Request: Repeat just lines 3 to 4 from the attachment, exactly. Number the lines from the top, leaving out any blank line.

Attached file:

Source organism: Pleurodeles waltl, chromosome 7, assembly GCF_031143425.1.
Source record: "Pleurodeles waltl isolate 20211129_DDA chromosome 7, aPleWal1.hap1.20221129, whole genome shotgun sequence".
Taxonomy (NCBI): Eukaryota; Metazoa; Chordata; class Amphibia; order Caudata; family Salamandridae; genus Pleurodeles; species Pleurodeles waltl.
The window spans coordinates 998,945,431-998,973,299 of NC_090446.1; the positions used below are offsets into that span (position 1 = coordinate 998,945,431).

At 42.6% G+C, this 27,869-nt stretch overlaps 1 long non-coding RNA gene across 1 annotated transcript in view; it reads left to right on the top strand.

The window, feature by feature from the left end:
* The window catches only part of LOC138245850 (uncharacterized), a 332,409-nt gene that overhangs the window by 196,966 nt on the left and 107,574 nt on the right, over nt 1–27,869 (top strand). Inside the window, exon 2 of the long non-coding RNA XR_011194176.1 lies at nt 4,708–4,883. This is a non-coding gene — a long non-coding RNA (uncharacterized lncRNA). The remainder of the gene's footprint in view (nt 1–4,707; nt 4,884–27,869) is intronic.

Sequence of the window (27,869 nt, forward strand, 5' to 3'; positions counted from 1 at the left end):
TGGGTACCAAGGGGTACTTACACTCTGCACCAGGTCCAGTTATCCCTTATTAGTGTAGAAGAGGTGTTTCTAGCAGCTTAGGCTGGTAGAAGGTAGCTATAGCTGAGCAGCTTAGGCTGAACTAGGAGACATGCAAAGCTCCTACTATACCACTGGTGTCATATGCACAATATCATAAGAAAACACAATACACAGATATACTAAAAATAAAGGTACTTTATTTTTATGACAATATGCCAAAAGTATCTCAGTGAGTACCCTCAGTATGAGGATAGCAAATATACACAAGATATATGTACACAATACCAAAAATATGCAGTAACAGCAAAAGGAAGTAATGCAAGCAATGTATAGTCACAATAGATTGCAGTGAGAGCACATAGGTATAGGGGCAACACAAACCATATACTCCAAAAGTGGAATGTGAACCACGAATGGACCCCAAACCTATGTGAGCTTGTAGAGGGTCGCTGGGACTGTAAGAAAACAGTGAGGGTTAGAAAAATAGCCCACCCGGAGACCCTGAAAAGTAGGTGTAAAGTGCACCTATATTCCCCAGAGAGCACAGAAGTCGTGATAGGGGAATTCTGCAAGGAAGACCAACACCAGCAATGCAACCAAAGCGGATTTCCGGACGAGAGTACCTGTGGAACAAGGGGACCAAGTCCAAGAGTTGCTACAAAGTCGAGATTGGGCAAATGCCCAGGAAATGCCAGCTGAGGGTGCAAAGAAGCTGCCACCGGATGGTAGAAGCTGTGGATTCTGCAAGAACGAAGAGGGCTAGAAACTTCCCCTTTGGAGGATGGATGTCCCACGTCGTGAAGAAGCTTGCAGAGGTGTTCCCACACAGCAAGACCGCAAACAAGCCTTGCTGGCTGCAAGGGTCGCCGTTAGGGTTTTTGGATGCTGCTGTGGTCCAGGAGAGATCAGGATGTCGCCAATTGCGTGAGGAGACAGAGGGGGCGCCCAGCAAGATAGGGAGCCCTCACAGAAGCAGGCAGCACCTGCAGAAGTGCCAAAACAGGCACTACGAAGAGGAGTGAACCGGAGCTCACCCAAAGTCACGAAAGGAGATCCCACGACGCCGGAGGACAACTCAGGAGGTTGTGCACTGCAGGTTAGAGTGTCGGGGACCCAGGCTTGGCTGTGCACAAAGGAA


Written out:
Taxonomy (NCBI): Eukaryota; Metazoa; Chordata; class Amphibia; order Caudata; family Salamandridae; genus Pleurodeles; species Pleurodeles waltl.
The window spans coordinates 998,945,431-998,973,299 of NC_090446.1; the positions used below are offsets into that span (position 1 = coordinate 998,945,431).